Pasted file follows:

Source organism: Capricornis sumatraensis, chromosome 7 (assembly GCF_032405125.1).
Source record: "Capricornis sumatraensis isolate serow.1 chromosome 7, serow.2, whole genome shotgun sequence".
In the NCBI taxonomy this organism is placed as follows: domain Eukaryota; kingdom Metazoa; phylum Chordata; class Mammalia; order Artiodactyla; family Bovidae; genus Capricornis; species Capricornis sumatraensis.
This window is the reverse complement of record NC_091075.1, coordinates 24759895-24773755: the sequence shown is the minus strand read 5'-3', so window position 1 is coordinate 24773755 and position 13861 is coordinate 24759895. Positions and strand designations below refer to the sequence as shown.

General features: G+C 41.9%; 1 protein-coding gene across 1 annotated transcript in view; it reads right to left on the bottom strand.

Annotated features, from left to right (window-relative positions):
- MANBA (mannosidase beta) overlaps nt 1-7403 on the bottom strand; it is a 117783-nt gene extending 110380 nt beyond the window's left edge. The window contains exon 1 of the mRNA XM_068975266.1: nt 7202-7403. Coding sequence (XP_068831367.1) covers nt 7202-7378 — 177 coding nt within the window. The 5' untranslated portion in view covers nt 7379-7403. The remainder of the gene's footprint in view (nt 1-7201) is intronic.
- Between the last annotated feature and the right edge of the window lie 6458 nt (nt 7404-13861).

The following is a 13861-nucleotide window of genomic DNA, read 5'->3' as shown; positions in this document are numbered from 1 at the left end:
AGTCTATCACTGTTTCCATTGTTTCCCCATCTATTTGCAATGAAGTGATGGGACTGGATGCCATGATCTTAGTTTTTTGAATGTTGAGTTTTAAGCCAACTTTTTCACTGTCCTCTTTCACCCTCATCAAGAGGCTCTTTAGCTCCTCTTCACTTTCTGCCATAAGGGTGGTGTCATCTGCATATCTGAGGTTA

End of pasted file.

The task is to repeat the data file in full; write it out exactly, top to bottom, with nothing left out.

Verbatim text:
Source organism: Capricornis sumatraensis, chromosome 7 (assembly GCF_032405125.1).
Source record: "Capricornis sumatraensis isolate serow.1 chromosome 7, serow.2, whole genome shotgun sequence".
In the NCBI taxonomy this organism is placed as follows: domain Eukaryota; kingdom Metazoa; phylum Chordata; class Mammalia; order Artiodactyla; family Bovidae; genus Capricornis; species Capricornis sumatraensis.
This window is the reverse complement of record NC_091075.1, coordinates 24759895-24773755: the sequence shown is the minus strand read 5'-3', so window position 1 is coordinate 24773755 and position 13861 is coordinate 24759895. Positions and strand designations below refer to the sequence as shown.

General features: G+C 41.9%; 1 protein-coding gene across 1 annotated transcript in view; it reads right to left on the bottom strand.

Annotated features, from left to right (window-relative positions):
- MANBA (mannosidase beta) overlaps nt 1-7403 on the bottom strand; it is a 117783-nt gene extending 110380 nt beyond the window's left edge. The window contains exon 1 of the mRNA XM_068975266.1: nt 7202-7403. Coding sequence (XP_068831367.1) covers nt 7202-7378 — 177 coding nt within the window. The 5' untranslated portion in view covers nt 7379-7403. The remainder of the gene's footprint in view (nt 1-7201) is intronic.
- Between the last annotated feature and the right edge of the window lie 6458 nt (nt 7404-13861).

The following is a 13861-nucleotide window of genomic DNA, read 5'->3' as shown; positions in this document are numbered from 1 at the left end:
AGTCTATCACTGTTTCCATTGTTTCCCCATCTATTTGCAATGAAGTGATGGGACTGGATGCCATGATCTTAGTTTTTTGAATGTTGAGTTTTAAGCCAACTTTTTCACTGTCCTCTTTCACCCTCATCAAGAGGCTCTTTAGCTCCTCTTCACTTTCTGCCATAAGGGTGGTGTCATCTGCATATCTGAGGTTA